In the Malaysian supercub segment, two machines reign supreme, the Honda RS150R and the Yamaha Y15ZR. Both these 150 cc underbone machines are much favoured with younger riders for stylish looks and good handling, along with a helping of entertaining performance.

Naturally, this tends to lead to modders getting their hands on such machines, and letting their imaginations run wild. In the case of this 2017 Honda RS150R from Vietnam, this RS150R – commissioned by a Honda dealer in Binh Duong, Vietnam – is built by Quang and is not simply a supercub with a race replica paintjob.

Specially constructed for an event in Ho Chi Minh City, a report from Vietnamese website Autobikes did not reveal the build cost, save to say it was approximately 100 million dong (RM19,139). This would mean the cost of the bike itself and the components is not included in the build, or the builder has access to components at prices the rest of us can only dream about.

Starting with the wheels taken off a Ducati Panigale 1199, Quong found that the Panigale’s swingarm would not fit, so a unit from the Honda NSR150 SP was installed instead. Shod with Pirelli Diablo tyres, the racing slicks give the Honda RS150R a striking resemblance to the Honda RC213V-S superbike.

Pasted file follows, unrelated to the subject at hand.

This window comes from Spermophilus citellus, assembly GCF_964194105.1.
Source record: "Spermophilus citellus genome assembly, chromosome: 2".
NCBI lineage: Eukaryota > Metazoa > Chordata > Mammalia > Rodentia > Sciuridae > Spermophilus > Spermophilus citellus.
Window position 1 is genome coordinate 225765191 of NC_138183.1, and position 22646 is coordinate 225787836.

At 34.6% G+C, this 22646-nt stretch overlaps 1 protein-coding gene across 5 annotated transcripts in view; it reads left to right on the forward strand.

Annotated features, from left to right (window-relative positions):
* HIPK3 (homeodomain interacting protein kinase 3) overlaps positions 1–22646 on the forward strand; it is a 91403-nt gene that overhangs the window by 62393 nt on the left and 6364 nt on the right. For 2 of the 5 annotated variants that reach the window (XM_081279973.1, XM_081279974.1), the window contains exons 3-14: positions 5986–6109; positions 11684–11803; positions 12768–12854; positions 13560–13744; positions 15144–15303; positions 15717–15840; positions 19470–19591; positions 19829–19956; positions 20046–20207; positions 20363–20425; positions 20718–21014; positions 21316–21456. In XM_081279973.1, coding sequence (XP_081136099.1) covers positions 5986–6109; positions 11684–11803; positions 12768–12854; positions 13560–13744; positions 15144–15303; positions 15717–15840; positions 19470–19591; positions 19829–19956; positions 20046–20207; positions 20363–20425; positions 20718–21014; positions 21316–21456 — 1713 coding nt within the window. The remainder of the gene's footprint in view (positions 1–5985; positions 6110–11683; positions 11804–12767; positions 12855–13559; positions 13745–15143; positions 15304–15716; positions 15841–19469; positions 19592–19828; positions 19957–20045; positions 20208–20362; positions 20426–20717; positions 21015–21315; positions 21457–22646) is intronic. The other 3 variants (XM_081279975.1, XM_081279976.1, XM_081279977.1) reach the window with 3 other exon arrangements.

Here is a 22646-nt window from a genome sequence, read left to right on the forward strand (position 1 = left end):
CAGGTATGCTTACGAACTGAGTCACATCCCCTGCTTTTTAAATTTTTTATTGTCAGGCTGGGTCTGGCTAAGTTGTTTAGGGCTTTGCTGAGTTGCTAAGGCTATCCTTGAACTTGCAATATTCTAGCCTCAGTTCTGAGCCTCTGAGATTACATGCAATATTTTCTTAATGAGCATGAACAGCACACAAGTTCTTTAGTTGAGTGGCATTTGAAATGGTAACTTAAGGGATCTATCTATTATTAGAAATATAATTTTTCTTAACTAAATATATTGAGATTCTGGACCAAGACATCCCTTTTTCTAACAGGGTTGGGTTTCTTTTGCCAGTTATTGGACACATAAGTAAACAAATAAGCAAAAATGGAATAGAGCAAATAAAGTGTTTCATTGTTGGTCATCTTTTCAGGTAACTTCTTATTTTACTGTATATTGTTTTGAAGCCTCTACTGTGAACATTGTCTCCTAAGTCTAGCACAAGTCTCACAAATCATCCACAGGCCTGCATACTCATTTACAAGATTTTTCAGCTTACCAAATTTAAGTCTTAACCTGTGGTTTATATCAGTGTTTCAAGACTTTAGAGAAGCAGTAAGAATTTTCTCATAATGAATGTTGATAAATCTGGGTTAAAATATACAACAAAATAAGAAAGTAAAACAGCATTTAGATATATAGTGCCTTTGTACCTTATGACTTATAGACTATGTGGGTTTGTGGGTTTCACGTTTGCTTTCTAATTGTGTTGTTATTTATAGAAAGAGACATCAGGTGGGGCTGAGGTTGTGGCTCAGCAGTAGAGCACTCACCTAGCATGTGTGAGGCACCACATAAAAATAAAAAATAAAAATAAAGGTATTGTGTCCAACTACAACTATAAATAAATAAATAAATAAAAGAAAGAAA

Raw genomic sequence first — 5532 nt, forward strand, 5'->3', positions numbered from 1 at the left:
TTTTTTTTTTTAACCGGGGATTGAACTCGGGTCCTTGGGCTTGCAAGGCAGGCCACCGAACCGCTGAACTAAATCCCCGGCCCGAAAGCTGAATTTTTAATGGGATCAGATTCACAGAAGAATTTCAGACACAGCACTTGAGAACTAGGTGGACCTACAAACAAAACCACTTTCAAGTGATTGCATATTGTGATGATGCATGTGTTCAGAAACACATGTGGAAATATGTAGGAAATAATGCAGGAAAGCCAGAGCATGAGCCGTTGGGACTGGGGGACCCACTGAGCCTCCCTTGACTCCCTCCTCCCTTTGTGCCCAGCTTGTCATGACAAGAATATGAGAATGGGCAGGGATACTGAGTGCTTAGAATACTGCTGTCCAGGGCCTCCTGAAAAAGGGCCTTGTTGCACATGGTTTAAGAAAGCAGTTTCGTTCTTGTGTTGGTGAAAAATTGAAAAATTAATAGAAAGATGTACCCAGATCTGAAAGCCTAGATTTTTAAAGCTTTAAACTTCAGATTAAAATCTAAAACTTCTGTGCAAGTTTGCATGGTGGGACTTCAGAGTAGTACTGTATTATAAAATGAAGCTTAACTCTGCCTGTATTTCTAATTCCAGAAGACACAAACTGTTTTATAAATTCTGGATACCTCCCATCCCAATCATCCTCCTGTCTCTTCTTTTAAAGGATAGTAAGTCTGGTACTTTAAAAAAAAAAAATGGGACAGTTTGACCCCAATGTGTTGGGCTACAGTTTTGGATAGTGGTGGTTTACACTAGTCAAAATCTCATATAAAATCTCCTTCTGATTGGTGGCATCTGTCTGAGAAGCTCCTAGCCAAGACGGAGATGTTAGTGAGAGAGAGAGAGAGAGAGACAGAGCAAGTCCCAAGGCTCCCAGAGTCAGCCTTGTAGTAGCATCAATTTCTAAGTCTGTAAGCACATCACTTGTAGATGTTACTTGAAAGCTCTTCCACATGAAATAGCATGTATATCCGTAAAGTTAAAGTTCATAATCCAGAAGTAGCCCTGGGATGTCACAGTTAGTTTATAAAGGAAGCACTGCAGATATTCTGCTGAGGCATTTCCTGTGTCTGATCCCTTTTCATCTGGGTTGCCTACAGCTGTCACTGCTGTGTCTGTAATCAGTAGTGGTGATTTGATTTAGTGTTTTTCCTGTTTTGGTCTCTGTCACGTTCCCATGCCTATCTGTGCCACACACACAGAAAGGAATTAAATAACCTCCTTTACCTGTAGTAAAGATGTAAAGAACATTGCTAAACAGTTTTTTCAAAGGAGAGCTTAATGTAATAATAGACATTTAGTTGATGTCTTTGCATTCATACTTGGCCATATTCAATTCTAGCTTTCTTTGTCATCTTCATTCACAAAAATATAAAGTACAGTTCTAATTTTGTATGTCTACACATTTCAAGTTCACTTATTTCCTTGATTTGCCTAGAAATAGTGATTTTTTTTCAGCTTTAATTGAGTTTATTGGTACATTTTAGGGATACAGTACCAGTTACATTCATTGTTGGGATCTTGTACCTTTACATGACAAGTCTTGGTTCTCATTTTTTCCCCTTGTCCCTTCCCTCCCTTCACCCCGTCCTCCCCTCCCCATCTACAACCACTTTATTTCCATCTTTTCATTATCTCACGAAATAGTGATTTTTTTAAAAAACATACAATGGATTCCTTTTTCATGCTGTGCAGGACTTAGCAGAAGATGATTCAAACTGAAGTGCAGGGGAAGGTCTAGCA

For the suspension, an upside-down Ohlins front fork was lifted off a Kawasaki ZX-10R, and accompanied by an Ohlins rear shock absorber. Brembo does the braking for the supercub build, as are the adjustable levers.

For that MotoGP racebike look, the handlebars feature a myriad of buttons, just like the real thing. There is a button marked “TC”, but somehow we think traction control will not be making an appearance on this bike.

The engine for the RS150R build was left somewhat standard by Quong, but over-bored to 175 cc, with intake air, ignition and fuel injection monitored from three digital meters on the step-over cover. Strangely enough, final drive for this RS150R “superbike” is with a belt, and not chain.

This was done for ease of modification, as a belt is slightly more tolerant of driveline distortion than a chain. The exhaust comes from a Honda CBR1000RR, and certainly looks the part.

Lighting for the Honda RS150R is taken off the Icon scooter, while the rear light assembly comes from the NSR150 SP, along with a single seat. The quality of Quong’s work is seen throughout the build, with the bike looking like it came out of the works at Hamamatsu, Japan.